Barry's Coilguns

Spiral Coil Construction

How do you build an extremely high-power flat pancake coil?

Spiral Coil

Barry, Mark, Tod This coil was custom-made by the talented metalworker and f/x artist Tod Todeschini in the UK, owner of custom fab shop Tod's Stuff. A good man to work with and extremely trustworthy to get the job done right and on time.

Tod was the lead f/x technician in Arizona during the shooting. We worked together to ensure proper coilgun operation, such as with the optical sensor reliability and with safe discharge. Actually his capable hands did all the work and I helped out where I could.


Tod tells me his construction process:

Flat pancake coil Flat pancake coil

"The copper was just whatever they had on the shelf, no particular purity or grade, and was cut from 2mm sheet at 10mm wide. The copper curls as it is cut so anneal it all with a big blow torch and pull it over a curved surface, this will remove kinks and straighten it.

Scarf joint the ends and silver solder together and file back to be a uniform thickness, deburr the edges carefully.

Make two aluminum plates 6 mm thick and 10mm apart with a bolt between them so you can roll up the copper strip as evenly as you can.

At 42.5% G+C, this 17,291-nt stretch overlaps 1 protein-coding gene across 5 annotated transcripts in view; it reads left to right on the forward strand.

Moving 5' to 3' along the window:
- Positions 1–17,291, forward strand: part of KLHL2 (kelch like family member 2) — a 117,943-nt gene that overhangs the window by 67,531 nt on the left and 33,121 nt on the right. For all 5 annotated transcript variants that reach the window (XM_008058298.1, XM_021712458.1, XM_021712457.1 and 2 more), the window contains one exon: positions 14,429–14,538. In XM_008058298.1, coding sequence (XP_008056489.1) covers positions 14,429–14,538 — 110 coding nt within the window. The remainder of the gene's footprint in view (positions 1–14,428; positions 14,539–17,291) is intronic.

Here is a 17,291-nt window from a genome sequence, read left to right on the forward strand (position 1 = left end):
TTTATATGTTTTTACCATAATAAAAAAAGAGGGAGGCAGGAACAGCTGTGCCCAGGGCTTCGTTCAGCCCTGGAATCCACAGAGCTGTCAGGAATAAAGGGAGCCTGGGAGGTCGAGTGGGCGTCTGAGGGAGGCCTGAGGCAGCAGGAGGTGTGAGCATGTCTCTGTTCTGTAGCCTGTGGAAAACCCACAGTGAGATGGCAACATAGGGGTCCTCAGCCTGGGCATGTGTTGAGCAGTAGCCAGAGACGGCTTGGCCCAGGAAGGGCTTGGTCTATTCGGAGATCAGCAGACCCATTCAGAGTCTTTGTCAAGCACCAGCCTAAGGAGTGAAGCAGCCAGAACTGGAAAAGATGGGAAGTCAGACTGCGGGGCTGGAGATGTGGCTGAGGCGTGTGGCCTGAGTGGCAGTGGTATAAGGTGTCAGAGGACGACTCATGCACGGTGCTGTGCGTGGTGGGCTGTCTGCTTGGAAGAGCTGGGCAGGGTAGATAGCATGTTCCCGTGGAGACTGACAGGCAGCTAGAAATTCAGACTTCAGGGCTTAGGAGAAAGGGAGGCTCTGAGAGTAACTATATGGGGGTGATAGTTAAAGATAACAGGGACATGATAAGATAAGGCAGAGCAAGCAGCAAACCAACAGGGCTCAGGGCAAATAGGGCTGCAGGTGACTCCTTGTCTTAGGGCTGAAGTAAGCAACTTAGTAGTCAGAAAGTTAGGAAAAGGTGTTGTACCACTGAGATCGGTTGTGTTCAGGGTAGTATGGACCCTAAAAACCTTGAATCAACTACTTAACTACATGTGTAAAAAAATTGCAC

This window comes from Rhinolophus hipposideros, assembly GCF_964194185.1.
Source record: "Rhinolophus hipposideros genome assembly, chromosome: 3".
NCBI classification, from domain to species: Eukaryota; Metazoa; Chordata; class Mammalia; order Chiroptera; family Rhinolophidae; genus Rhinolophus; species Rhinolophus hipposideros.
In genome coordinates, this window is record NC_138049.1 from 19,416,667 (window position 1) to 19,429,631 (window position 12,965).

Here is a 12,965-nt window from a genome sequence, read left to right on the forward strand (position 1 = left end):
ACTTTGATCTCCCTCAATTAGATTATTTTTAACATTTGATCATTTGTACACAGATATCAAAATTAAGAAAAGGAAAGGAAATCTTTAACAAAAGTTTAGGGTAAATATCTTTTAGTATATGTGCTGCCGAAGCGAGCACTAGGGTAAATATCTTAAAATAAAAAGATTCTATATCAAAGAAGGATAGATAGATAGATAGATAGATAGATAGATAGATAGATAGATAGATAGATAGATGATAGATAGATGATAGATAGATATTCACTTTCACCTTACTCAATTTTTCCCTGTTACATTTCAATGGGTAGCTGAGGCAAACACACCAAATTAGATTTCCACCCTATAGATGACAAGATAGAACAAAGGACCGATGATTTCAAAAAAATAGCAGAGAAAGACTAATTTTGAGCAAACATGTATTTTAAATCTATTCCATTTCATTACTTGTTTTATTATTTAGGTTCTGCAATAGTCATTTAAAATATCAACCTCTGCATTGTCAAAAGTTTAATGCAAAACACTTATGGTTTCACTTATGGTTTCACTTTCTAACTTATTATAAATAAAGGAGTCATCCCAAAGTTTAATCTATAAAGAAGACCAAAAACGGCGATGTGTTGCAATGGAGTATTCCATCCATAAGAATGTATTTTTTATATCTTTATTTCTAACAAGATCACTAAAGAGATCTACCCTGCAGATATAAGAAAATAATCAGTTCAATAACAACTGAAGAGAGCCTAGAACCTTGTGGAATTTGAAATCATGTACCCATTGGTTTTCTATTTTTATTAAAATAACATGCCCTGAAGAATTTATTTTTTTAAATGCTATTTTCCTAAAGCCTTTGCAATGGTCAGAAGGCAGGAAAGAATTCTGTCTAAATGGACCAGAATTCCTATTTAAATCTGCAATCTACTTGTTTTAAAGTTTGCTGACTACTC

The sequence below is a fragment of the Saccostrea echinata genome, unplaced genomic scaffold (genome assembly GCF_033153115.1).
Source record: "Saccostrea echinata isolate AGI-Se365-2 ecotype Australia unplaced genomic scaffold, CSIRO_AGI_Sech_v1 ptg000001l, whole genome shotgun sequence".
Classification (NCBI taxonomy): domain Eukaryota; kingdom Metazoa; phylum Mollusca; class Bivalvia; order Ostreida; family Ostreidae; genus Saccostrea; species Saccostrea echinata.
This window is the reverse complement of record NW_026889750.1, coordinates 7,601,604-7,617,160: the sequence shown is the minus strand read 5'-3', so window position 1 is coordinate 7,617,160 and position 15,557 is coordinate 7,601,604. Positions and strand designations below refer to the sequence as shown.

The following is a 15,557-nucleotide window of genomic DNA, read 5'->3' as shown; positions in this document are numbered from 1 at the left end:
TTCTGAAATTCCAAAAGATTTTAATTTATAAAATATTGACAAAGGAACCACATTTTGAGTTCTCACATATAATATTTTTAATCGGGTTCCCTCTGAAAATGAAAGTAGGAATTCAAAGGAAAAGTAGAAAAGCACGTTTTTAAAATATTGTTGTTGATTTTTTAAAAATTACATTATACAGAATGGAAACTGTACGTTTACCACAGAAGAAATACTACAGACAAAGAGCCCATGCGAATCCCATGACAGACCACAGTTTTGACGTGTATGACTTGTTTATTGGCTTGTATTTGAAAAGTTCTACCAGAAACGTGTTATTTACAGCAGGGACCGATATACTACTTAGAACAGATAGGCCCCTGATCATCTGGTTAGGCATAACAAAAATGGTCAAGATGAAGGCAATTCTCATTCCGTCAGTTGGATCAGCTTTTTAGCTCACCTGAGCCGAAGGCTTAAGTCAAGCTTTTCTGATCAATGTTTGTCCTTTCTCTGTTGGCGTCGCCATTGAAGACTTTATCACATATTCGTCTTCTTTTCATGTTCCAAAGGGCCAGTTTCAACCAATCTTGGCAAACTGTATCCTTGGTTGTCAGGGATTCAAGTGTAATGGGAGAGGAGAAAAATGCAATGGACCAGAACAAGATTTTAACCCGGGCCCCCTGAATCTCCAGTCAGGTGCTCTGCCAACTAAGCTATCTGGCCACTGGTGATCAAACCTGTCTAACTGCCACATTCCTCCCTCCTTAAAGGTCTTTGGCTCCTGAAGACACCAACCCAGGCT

Anneal the whole lot again leaving the copper as soft as can be.

Silver solder the 'in' and 'out' strips onto the coil, at 90 degrees to the plane of the coil.

Unbolt the aluminum plates and remove the coil and on a flat surface carefully loosen up the coil a bit.

Cut up 10mm wide strips of 0.5mm insulating material and slip them between the coil turns. This part alone probably took me four hours and is as tricky as hell.

Cut out a circle of the right diameter from the centre of a piece of 9mm board that slips closely around the coil, glue the board to the supportling board so that you have a perfecly flat recess of the right diameter and drill out clearance holes to pass the in and out terminals through and test fit the coil.

Take it out and make sure it is totally free of any metallic swarf or dust as this causes tracking and arcing which makes more debris.

Place back in the recess. Warm the coil a little with a hot air gun or blow torch and smear on loads of 5 minute epoxy resin, which will flow in and pot the lot, making sure there is a thickness on the front face.

Wait for it to harden and then sand back the front face on a flat board with a sheet of paper stuck to it.

When the copper shows bright then it is through. the potting will stop any metallic filing dust from staying between the coils.

I had the coil supported on 50mm of MDF and the acceleration forces made it sink into this during testing. I would use a different support next time. I avoided metal supports as I didn't know what they would do, but if it did it again I would go make a fibre reinforced concrete support for the coil."

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